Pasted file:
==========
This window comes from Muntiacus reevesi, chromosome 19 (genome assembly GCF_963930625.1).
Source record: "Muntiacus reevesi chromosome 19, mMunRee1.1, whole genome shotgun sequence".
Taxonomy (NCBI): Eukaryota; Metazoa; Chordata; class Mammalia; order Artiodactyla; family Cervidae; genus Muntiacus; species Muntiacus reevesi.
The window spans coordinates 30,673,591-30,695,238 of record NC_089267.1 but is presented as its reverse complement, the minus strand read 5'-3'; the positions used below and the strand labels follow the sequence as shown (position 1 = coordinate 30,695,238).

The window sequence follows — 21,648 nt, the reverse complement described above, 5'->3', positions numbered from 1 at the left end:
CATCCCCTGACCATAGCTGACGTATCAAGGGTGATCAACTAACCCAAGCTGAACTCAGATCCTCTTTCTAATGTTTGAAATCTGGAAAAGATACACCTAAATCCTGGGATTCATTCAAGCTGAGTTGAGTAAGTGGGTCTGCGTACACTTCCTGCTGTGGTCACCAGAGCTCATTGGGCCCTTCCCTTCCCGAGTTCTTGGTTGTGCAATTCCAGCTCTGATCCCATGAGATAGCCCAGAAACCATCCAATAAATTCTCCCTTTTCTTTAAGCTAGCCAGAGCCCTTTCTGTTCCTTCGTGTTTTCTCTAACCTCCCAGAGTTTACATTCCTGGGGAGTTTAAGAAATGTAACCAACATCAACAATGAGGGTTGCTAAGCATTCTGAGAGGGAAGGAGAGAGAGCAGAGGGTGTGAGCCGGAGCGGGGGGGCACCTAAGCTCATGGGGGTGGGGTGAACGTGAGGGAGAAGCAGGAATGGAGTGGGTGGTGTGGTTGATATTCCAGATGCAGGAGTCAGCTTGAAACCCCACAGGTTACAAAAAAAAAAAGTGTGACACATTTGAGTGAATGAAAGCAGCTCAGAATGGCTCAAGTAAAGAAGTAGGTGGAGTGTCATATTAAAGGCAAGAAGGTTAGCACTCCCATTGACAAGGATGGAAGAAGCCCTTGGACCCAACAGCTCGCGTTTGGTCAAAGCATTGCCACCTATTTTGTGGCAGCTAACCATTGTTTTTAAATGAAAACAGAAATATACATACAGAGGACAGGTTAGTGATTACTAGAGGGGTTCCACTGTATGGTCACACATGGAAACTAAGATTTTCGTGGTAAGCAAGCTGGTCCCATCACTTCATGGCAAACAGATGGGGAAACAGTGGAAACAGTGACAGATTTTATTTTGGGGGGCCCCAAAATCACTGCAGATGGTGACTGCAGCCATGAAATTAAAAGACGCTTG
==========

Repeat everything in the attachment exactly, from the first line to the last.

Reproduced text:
This window comes from Muntiacus reevesi, chromosome 19 (genome assembly GCF_963930625.1).
Source record: "Muntiacus reevesi chromosome 19, mMunRee1.1, whole genome shotgun sequence".
Taxonomy (NCBI): Eukaryota; Metazoa; Chordata; class Mammalia; order Artiodactyla; family Cervidae; genus Muntiacus; species Muntiacus reevesi.
The window spans coordinates 30,673,591-30,695,238 of record NC_089267.1 but is presented as its reverse complement, the minus strand read 5'-3'; the positions used below and the strand labels follow the sequence as shown (position 1 = coordinate 30,695,238).

The window sequence follows — 21,648 nt, the reverse complement described above, 5'->3', positions numbered from 1 at the left end:
CATCCCCTGACCATAGCTGACGTATCAAGGGTGATCAACTAACCCAAGCTGAACTCAGATCCTCTTTCTAATGTTTGAAATCTGGAAAAGATACACCTAAATCCTGGGATTCATTCAAGCTGAGTTGAGTAAGTGGGTCTGCGTACACTTCCTGCTGTGGTCACCAGAGCTCATTGGGCCCTTCCCTTCCCGAGTTCTTGGTTGTGCAATTCCAGCTCTGATCCCATGAGATAGCCCAGAAACCATCCAATAAATTCTCCCTTTTCTTTAAGCTAGCCAGAGCCCTTTCTGTTCCTTCGTGTTTTCTCTAACCTCCCAGAGTTTACATTCCTGGGGAGTTTAAGAAATGTAACCAACATCAACAATGAGGGTTGCTAAGCATTCTGAGAGGGAAGGAGAGAGAGCAGAGGGTGTGAGCCGGAGCGGGGGGGCACCTAAGCTCATGGGGGTGGGGTGAACGTGAGGGAGAAGCAGGAATGGAGTGGGTGGTGTGGTTGATATTCCAGATGCAGGAGTCAGCTTGAAACCCCACAGGTTACAAAAAAAAAAAGTGTGACACATTTGAGTGAATGAAAGCAGCTCAGAATGGCTCAAGTAAAGAAGTAGGTGGAGTGTCATATTAAAGGCAAGAAGGTTAGCACTCCCATTGACAAGGATGGAAGAAGCCCTTGGACCCAACAGCTCGCGTTTGGTCAAAGCATTGCCACCTATTTTGTGGCAGCTAACCATTGTTTTTAAATGAAAACAGAAATATACATACAGAGGACAGGTTAGTGATTACTAGAGGGGTTCCACTGTATGGTCACACATGGAAACTAAGATTTTCGTGGTAAGCAAGCTGGTCCCATCACTTCATGGCAAACAGATGGGGAAACAGTGGAAACAGTGACAGATTTTATTTTGGGGGGCCCCAAAATCACTGCAGATGGTGACTGCAGCCATGAAATTAAAAGACGCTTG